Kat's Parents Come to Bangkok

December 10, 2001

As I sit writing this article, Mom and Dad are out wandering the streets of Bangkok again. My parents don’t often venture far from their own kitchen table. On top of it all, this is their first time out of the United States. Dad’s size-13 feet aren’t doing very well on all of the staircases in Bangkok designed for size 6 feet. He can’t stop grazing at the street vendor stalls no matter how firmly I remind him of ‘the Bangkok belly.’ I am hoping that they don’t fall into an open sewer drain or get run over by a motorcycle driver. I hope they don’t get lost. I am also beginning to wonder who the parents and who the daughter is lately.

They both keep getting up at 4 a.m. and running out the door like firemen to find out what new level of chaos and question marks await them. To name but a few, the hustle and bustle, piles of trash, methods of construction work and the variety of food available on the streets has left them dumbfounded. So has the fact that US dollars aren’t101201k1.jpg accepted here. The lack of safety standards makes them cringe. Truth said, they are handling Bangkok amazingly well and hanging out with them is giving me a fresh perspective on the city. I was getting jaded, I guess. Motorcycles with seven people on them don’t impress me like they used to. But oh, my parents’ minds are completely blown on a minute-to-minute basis. Their eyes are getting wider all the time as is their global picture, if you ask me.

“Where is everyone going? What are the traffic rules again, please? How does this city function? Have you looked at your water system? How does a noodle vendor make a living? Why is everyone so happy? What rules, if any, are enforced in this city? Where are we? Where is the house? Did you know that there are 30 street dogs one block from here? Did you know that at 4 a.m. your neighbourhood is in full swing? What kind of engine is used in a long tail boat? Do you always get stuck at red lights for 15 minutes? Where are all of the101201k2.jpg fire trucks?” The questions come pouring out. Some simply have no answer and sometimes there are just too many questions.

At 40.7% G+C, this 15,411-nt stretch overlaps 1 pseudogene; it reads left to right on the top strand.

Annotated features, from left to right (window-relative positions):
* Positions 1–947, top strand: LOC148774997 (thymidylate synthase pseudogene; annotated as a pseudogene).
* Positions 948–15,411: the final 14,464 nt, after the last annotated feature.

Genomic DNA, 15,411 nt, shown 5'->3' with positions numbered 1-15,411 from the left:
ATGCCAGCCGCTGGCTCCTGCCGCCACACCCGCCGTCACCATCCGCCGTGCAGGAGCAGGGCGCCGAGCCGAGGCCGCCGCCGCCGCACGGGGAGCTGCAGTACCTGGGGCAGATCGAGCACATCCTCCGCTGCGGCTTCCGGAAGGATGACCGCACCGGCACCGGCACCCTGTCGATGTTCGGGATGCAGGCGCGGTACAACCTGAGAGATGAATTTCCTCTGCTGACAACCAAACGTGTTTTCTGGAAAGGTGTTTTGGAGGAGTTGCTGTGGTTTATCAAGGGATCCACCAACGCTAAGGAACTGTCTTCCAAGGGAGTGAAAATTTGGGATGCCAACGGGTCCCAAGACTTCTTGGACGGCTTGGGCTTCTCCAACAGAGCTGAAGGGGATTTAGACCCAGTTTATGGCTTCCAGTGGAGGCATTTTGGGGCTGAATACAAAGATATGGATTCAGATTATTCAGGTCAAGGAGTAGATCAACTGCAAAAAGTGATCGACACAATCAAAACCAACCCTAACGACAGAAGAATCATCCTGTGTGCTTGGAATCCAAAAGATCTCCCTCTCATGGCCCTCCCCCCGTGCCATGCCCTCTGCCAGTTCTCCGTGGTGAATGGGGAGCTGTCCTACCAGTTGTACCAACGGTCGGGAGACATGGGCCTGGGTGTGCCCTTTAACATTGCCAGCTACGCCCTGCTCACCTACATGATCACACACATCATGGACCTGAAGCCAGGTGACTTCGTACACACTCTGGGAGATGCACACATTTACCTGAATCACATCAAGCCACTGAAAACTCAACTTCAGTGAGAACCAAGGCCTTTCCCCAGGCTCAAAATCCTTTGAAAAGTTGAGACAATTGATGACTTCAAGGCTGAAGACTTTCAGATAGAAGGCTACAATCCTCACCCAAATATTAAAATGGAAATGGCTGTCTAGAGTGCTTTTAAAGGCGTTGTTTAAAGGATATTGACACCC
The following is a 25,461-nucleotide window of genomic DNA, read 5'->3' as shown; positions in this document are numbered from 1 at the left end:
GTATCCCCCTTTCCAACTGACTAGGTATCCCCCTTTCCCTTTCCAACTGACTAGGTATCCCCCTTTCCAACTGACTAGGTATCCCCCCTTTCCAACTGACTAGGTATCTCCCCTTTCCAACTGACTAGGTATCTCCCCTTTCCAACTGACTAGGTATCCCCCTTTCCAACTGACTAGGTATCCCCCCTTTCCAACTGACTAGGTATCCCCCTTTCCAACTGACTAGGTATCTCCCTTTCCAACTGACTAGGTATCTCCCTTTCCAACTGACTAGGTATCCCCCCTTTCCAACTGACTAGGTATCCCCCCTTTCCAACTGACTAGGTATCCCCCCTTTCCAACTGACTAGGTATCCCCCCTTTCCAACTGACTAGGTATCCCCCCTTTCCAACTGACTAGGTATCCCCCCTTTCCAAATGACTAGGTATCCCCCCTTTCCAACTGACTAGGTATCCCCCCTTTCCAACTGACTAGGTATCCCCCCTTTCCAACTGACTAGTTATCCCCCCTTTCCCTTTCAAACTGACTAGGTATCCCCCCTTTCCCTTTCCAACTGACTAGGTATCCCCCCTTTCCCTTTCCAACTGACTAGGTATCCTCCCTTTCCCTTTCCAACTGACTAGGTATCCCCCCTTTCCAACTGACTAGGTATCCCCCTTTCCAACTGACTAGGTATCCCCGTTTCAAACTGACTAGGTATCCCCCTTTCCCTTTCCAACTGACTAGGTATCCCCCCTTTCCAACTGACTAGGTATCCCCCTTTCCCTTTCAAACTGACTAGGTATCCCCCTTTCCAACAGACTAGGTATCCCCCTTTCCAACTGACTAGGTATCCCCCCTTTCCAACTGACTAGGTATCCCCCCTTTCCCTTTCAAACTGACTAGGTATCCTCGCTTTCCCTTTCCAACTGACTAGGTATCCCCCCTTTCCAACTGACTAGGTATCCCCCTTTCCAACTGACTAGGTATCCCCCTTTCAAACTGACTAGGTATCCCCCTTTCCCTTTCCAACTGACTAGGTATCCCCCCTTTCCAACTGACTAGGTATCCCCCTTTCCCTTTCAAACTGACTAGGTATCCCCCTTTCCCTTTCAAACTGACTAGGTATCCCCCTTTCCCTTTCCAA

Dad has been out making friends. He has been invited to go fishing and has been given free food. He knows about ten times more about people in my neighbourhood than I do and he’s been here for six days. He will stand on the corner and say hello to anyone. If they don’t understand English, he will simply talk louder. Mom will take some pictures as he does this, do some shopping, smell the food he’s about to eat and sometimes even try it for herself. Mom has even gone grocery shopping. They also have walked around my nearby park a million times.

We had plans to visit the Grand Palace, head to the beach, and even check out Kanchanaburi. Mom and Dad, they don’t want to leave my block. “We’ll be right back!” is the war cry. Several hours later they pop back up again.

They have found plane engine dealers, cement block factories, flea101201k3.jpg markets, ceramic producers and spent several hours at my local open-air market. Everything is an adventure. Dad helped a taxi driver fix his alternator belt on one of his recent journeys. There is no boredom. I can’t keep up with them.

They are always amazed that up to eight people wait hand and foot on them but nothing seems to go quite right despite the professional appearances. Managers can’t find the keys to the glass cases they want to look in. Things are never on schedule. Traffic jams slow their progress. “This is Thailand,” I tell them again and again.

“The people are so friendly here!” they proclaim before passing out in bed. They are making me look boring. I guess I don’t know these people that have landed at my doorstep as well as I thought, but yes, they are indeed my parents. They seem to think that Thailand is a new, abstract and improved version of Disneyland. I won’t point out that living here is a different story indeed and eventually some of the charm might just wear off.

At any minute I am expecting them to announce that they plan to retire here or move in with me. It is going to be hard to get them on the plane back to America. My parents are amazingly happy and I am happy for them. So I say thank you Thailand for the pleasant reminder of just how magic you are. And please, let my parents find their way back home today.

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